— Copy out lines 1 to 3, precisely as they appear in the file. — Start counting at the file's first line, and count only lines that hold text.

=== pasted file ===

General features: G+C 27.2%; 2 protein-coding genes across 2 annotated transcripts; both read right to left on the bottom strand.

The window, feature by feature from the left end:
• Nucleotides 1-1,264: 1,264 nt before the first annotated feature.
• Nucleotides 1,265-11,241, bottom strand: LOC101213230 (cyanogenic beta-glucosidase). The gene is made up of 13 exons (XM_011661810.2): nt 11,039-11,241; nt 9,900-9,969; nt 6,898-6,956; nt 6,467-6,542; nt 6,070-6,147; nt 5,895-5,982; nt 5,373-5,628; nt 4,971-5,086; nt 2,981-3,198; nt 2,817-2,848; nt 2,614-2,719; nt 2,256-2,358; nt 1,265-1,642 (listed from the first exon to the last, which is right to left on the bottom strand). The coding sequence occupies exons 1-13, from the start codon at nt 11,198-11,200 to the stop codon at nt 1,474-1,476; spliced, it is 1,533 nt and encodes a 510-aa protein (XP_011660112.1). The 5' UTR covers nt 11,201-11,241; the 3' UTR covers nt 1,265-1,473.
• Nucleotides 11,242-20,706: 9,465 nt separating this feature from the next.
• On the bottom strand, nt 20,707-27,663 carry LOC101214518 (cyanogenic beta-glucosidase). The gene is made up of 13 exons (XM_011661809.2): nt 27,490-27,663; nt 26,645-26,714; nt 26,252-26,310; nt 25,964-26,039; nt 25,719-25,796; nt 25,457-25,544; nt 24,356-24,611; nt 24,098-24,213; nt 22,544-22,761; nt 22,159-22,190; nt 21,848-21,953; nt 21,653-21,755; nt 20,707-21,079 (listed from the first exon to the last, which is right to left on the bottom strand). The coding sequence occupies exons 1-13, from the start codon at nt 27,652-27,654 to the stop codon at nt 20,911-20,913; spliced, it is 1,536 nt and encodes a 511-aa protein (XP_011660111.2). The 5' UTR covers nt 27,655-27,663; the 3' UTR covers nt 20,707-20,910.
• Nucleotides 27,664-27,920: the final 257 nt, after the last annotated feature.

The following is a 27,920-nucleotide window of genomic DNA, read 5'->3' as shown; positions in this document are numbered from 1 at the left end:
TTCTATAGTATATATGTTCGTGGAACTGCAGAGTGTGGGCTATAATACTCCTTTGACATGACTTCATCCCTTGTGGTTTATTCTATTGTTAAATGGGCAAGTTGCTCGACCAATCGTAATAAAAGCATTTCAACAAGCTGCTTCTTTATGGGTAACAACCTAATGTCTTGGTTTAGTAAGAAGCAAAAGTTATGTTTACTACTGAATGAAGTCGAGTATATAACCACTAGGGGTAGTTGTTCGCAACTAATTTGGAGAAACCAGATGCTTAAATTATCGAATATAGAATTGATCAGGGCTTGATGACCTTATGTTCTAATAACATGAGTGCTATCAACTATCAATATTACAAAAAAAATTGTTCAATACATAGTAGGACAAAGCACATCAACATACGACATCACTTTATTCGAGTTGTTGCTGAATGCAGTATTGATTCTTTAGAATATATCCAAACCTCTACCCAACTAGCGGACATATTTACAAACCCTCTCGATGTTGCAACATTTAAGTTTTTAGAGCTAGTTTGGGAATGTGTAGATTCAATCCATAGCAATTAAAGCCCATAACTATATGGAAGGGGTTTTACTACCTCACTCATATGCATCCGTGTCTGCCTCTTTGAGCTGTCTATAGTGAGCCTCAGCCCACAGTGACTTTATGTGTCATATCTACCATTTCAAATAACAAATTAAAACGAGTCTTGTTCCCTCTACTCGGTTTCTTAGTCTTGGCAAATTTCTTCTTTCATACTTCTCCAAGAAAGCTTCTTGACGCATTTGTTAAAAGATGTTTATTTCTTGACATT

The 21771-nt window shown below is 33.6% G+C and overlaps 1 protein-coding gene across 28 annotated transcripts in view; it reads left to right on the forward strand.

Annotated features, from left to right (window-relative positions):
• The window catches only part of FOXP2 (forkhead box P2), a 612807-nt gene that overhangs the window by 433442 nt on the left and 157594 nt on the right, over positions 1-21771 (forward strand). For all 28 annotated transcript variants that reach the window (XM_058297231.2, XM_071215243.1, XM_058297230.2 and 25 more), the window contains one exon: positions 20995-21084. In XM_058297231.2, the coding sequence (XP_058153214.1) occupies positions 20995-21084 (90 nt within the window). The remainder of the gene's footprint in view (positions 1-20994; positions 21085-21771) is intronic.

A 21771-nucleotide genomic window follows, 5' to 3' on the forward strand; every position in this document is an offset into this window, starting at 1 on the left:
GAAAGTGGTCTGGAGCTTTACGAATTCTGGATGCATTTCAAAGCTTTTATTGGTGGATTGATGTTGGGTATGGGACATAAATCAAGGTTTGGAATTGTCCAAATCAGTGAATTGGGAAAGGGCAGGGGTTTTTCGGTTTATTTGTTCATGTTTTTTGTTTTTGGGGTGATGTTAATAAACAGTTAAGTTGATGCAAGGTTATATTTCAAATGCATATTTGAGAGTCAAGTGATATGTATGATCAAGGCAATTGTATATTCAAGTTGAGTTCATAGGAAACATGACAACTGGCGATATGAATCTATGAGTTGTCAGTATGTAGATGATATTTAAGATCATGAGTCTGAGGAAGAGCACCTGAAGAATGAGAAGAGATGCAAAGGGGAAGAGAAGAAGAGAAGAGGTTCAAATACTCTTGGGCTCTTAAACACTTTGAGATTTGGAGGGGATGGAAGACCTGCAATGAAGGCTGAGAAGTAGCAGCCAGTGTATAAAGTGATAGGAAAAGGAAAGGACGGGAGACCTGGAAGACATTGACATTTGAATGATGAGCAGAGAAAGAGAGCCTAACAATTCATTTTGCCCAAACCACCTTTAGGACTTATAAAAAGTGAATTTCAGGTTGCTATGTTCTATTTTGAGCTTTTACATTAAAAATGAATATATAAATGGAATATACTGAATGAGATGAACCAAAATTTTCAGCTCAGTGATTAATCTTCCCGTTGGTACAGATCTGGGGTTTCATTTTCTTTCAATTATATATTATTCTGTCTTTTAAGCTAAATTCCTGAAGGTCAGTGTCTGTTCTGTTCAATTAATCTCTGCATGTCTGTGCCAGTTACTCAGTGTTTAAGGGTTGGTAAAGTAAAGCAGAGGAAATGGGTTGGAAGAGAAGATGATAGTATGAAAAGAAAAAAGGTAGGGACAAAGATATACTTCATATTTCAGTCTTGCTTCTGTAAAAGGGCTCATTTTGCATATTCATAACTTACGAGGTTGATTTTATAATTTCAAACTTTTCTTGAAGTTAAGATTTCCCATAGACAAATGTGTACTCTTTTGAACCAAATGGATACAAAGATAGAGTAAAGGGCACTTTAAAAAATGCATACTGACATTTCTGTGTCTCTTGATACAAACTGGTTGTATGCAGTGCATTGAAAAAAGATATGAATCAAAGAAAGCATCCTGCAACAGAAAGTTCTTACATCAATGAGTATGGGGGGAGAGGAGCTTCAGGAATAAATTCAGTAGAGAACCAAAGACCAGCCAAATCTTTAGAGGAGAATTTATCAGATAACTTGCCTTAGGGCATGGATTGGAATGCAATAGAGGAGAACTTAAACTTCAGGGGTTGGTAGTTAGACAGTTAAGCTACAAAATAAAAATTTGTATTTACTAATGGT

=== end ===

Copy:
General features: G+C 27.2%; 2 protein-coding genes across 2 annotated transcripts; both read right to left on the bottom strand.

The window, feature by feature from the left end:
• Nucleotides 1-1,264: 1,264 nt before the first annotated feature.